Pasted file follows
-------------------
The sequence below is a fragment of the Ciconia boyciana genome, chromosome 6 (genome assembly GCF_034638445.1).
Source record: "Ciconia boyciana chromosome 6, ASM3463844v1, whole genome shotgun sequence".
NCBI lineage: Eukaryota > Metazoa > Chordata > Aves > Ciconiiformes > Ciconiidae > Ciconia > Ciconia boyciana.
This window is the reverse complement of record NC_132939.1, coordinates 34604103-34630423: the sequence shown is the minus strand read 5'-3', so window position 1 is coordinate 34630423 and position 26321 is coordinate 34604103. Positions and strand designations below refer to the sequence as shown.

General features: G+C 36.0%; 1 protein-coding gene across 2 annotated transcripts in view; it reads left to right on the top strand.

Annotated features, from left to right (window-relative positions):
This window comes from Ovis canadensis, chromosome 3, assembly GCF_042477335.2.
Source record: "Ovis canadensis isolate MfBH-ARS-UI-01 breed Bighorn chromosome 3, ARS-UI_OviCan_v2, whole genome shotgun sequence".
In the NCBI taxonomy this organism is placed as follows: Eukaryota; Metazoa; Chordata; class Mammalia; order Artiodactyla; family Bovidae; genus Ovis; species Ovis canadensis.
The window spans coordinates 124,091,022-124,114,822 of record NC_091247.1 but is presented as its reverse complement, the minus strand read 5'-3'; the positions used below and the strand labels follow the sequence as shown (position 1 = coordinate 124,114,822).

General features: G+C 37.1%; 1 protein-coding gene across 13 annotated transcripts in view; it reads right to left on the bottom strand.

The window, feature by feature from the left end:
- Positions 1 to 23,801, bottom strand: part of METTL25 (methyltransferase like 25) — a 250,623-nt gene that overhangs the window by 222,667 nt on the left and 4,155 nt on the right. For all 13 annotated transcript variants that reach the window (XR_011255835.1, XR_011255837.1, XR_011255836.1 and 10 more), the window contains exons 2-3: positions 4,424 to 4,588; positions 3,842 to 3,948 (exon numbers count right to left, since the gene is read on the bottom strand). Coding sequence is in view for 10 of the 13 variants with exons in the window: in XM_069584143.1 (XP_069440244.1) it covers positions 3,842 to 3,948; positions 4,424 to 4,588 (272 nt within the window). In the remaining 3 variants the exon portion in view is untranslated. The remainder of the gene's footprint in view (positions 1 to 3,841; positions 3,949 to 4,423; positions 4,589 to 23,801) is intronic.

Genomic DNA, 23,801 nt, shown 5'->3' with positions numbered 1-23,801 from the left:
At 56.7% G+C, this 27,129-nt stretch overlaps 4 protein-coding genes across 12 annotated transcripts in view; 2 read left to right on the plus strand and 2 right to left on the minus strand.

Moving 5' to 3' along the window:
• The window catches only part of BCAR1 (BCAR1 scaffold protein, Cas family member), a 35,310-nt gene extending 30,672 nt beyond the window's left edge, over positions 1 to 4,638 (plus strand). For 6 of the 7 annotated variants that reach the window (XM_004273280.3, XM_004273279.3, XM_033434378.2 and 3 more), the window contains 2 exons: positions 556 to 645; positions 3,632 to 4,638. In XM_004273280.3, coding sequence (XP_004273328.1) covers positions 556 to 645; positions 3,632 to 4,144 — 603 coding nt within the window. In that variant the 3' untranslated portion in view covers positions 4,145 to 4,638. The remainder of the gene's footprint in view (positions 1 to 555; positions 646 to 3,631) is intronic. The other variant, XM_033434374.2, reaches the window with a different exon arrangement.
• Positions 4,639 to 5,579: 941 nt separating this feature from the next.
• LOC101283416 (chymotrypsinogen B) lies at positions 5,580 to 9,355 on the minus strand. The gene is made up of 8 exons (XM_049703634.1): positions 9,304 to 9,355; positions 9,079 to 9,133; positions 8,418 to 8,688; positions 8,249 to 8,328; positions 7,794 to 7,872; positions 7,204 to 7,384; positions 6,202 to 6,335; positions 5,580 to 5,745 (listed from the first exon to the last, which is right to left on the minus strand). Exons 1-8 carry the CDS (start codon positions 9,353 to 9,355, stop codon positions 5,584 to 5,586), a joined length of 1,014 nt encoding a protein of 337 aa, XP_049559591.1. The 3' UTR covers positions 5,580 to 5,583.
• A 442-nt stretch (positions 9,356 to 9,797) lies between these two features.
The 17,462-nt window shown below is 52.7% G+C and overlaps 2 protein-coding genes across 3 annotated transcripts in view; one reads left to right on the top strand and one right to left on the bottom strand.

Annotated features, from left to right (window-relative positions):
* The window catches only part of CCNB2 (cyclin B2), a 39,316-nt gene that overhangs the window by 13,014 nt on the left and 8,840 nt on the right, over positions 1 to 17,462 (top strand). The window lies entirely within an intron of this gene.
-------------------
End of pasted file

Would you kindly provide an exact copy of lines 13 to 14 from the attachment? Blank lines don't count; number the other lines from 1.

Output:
- Positions 1 to 23,801, bottom strand: part of METTL25 (methyltransferase like 25) — a 250,623-nt gene that overhangs the window by 222,667 nt on the left and 4,155 nt on the right. For all 13 annotated transcript variants that reach the window (XR_011255835.1, XR_011255837.1, XR_011255836.1 and 10 more), the window contains exons 2-3: positions 4,424 to 4,588; positions 3,842 to 3,948 (exon numbers count right to left, since the gene is read on the bottom strand). Coding sequence is in view for 10 of the 13 variants with exons in the window: in XM_069584143.1 (XP_069440244.1) it covers positions 3,842 to 3,948; positions 4,424 to 4,588 (272 nt within the window). In the remaining 3 variants the exon portion in view is untranslated. The remainder of the gene's footprint in view (positions 1 to 3,841; positions 3,949 to 4,423; positions 4,589 to 23,801) is intronic.

Genomic DNA, 23,801 nt, shown 5'->3' with positions numbered 1-23,801 from the left: